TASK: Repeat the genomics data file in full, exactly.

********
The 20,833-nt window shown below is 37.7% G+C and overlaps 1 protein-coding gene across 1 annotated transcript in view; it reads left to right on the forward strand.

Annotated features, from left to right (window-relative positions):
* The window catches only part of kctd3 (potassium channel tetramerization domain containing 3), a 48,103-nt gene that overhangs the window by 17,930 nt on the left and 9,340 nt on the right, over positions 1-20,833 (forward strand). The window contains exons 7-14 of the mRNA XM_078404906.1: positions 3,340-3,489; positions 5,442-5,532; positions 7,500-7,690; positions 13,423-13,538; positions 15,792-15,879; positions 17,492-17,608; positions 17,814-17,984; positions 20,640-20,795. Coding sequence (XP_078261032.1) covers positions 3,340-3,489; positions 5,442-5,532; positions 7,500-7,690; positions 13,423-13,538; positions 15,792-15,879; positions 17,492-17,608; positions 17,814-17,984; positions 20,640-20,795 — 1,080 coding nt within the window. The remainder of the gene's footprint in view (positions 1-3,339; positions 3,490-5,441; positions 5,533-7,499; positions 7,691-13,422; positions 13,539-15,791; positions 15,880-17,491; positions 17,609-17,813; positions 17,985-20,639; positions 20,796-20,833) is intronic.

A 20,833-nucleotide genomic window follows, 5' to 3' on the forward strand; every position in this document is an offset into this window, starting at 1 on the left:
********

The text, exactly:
The 20,833-nt window shown below is 37.7% G+C and overlaps 1 protein-coding gene across 1 annotated transcript in view; it reads left to right on the forward strand.

Annotated features, from left to right (window-relative positions):
* The window catches only part of kctd3 (potassium channel tetramerization domain containing 3), a 48,103-nt gene that overhangs the window by 17,930 nt on the left and 9,340 nt on the right, over positions 1-20,833 (forward strand). The window contains exons 7-14 of the mRNA XM_078404906.1: positions 3,340-3,489; positions 5,442-5,532; positions 7,500-7,690; positions 13,423-13,538; positions 15,792-15,879; positions 17,492-17,608; positions 17,814-17,984; positions 20,640-20,795. Coding sequence (XP_078261032.1) covers positions 3,340-3,489; positions 5,442-5,532; positions 7,500-7,690; positions 13,423-13,538; positions 15,792-15,879; positions 17,492-17,608; positions 17,814-17,984; positions 20,640-20,795 — 1,080 coding nt within the window. The remainder of the gene's footprint in view (positions 1-3,339; positions 3,490-5,441; positions 5,533-7,499; positions 7,691-13,422; positions 13,539-15,791; positions 15,880-17,491; positions 17,609-17,813; positions 17,985-20,639; positions 20,796-20,833) is intronic.

A 20,833-nucleotide genomic window follows, 5' to 3' on the forward strand; every position in this document is an offset into this window, starting at 1 on the left: